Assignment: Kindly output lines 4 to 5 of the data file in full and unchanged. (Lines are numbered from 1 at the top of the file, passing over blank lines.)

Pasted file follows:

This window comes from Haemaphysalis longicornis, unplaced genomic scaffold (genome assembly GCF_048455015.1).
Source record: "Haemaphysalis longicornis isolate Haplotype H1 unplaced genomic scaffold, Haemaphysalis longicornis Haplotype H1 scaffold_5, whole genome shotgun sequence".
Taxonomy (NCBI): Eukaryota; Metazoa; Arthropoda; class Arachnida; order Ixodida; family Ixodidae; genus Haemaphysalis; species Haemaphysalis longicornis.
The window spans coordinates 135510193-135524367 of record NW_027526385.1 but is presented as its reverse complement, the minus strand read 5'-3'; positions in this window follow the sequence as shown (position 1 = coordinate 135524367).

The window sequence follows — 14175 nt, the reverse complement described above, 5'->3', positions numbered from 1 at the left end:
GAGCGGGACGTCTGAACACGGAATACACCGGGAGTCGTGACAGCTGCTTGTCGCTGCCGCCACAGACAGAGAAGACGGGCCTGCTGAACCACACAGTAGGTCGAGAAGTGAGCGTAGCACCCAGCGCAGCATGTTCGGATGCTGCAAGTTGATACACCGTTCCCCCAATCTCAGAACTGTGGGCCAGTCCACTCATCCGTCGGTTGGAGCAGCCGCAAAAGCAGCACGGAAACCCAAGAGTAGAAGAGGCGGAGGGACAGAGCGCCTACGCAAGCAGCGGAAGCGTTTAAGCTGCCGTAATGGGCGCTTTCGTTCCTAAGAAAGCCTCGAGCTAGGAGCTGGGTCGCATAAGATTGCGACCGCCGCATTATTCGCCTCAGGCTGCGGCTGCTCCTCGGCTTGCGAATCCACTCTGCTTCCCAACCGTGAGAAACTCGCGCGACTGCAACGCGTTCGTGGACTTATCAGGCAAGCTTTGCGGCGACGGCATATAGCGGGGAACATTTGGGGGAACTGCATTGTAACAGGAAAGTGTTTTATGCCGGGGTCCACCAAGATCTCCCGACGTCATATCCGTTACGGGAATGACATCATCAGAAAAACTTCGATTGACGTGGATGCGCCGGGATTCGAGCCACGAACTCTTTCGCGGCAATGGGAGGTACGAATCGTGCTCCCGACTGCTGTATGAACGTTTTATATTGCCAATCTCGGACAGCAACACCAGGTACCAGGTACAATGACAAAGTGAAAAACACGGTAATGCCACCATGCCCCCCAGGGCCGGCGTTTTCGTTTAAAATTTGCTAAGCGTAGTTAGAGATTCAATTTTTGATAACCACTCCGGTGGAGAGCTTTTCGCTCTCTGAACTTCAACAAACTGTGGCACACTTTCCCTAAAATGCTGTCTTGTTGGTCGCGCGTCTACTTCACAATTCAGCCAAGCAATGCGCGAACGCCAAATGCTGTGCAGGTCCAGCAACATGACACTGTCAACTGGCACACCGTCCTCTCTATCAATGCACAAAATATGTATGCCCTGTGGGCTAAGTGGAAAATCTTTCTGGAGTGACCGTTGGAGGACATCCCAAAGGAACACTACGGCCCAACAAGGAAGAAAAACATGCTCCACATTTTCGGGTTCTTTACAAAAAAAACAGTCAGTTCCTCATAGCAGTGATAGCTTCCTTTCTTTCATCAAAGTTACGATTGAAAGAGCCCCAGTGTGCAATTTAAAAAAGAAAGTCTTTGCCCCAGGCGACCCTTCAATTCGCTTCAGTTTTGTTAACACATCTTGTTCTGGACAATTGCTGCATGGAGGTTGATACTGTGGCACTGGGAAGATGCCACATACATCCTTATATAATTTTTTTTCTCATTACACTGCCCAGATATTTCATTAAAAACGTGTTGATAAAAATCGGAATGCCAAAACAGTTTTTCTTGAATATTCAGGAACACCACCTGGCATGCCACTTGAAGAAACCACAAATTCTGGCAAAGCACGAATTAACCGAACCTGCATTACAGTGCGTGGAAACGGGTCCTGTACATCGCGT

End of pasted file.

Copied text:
The window spans coordinates 135510193-135524367 of record NW_027526385.1 but is presented as its reverse complement, the minus strand read 5'-3'; positions in this window follow the sequence as shown (position 1 = coordinate 135524367).

The window sequence follows — 14175 nt, the reverse complement described above, 5'->3', positions numbered from 1 at the left end: